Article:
Why do students bully one another? Allen said it can alleviate boredom, provide entertainment or amusement, enact revenge, express contempt for someone who is disliked, ostracize or shun someone who is not welcome, enhance status with peers or force someone to conform to group norms.
Allen said she also believes the environment one grows up in contributes to bullying. She used the research of Diana Baumrind to show three types of parenting styles _ permissive or neglectful, authoritarian and authoritative. The characteristics of the later is what should be encouraged, according to Allen.
"Those characteristics include believing in the child, trusting the child, listening to the child and letting that child know he is important," Allen said. "Democracy is learned through experience and discipline should be handled with authority, but dignity is protected. Rules should be simple and clearly stated ..."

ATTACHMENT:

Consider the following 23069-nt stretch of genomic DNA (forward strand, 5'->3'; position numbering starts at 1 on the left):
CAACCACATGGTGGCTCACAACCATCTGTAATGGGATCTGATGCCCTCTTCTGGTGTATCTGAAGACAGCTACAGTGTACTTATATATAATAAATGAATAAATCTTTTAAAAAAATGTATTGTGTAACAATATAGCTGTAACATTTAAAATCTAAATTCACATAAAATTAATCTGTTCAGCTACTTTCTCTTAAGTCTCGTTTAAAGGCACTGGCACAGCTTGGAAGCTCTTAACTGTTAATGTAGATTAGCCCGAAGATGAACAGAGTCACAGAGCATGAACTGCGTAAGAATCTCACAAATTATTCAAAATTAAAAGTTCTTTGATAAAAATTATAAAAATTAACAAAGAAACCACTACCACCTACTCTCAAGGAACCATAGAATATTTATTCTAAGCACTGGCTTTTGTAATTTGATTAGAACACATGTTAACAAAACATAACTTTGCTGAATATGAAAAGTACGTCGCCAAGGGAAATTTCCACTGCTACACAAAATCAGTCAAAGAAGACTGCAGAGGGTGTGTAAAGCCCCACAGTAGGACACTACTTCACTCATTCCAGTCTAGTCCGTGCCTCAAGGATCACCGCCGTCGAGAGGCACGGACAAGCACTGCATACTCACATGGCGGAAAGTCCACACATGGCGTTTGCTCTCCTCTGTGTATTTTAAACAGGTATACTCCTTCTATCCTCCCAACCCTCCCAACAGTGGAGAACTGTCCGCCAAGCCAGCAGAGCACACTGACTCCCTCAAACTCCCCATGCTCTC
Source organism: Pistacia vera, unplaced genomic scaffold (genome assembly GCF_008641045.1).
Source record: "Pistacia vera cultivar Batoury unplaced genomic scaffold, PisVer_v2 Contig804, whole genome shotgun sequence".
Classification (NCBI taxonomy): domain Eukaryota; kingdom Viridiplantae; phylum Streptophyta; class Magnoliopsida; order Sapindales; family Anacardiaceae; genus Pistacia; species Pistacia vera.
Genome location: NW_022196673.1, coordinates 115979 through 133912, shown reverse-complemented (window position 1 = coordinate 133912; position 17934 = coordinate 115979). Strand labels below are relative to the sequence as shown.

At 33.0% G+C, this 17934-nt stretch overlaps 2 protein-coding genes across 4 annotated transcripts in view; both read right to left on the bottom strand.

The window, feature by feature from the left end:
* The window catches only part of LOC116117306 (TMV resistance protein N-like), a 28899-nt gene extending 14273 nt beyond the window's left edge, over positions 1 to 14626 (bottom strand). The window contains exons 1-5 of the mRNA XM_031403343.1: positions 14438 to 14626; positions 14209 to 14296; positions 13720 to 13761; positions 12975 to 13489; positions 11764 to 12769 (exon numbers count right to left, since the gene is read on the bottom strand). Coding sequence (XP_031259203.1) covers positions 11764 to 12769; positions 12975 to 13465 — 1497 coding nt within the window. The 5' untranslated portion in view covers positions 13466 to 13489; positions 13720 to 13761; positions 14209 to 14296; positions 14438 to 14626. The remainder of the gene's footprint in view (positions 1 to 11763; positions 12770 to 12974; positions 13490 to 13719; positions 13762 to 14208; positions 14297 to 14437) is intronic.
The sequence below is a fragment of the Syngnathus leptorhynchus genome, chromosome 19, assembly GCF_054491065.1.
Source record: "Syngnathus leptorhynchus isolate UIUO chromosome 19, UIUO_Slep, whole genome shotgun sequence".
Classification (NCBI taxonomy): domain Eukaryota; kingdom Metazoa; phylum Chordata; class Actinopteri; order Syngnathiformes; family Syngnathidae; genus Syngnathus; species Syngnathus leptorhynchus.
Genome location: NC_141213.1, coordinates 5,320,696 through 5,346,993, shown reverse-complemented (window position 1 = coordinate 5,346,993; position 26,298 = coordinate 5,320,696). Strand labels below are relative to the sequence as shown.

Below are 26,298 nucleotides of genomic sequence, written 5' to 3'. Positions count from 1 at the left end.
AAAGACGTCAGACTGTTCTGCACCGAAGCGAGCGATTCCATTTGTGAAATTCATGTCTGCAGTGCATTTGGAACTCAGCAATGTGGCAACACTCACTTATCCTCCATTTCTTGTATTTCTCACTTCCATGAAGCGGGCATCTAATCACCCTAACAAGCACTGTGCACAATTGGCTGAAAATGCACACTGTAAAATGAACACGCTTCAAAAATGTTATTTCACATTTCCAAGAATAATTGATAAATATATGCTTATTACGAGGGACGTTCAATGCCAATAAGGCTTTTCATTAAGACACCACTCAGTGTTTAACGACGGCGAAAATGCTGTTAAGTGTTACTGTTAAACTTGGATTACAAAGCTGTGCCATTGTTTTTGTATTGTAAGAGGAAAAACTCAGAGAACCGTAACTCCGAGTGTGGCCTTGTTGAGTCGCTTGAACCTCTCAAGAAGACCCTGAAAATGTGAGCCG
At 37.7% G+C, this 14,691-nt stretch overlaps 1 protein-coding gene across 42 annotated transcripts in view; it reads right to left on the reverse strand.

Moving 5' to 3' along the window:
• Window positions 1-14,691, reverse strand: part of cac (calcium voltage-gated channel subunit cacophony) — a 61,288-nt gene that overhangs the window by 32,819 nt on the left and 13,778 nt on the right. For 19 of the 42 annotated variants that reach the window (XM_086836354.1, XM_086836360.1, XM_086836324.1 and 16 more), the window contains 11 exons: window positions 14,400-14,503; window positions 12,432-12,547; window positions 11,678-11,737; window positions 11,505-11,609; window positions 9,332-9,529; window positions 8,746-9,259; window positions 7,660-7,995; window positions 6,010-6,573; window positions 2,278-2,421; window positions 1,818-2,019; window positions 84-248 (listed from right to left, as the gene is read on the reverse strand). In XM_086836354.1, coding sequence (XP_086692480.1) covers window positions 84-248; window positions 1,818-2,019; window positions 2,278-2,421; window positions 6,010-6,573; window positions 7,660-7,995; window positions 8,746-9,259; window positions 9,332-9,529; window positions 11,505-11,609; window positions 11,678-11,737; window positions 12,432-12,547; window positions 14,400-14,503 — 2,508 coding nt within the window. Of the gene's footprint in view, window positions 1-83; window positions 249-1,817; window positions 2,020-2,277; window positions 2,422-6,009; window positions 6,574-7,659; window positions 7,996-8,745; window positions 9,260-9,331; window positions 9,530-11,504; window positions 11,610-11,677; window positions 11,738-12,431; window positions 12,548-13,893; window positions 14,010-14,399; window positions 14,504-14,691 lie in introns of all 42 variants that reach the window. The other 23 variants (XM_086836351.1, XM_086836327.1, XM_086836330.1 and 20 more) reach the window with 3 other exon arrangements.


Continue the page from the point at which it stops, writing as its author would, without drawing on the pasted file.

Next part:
What may come as a shocker is Allen does not see punishment as the best solution for correcting bullying. She said it often leads to worse behavior.
"They are all works-in-progresses," she said. "They are learning and making mistakes. We have to look at them as mistakes and help them move beyond them."
Because of the way laws are written, Allen said, there is a requirement to find somebody who is a victim and somebody who is is a perpetrator. However, she said it is not as clear-cut as that.
" she said.
"We are not going to legislate or punish our way out of the bullying problem," Allen added. "We need to think of creative and humane ways to help kids shape their behavior."
It is a good idea to offer children opportunities for amnesty (opportunity to confess without fear of punishment), according to Allen. She said she used this tactic right before bed with her children at home because it provided an opportunity to talk about what was done, why, how it affected others and what could be done so it would not happen again.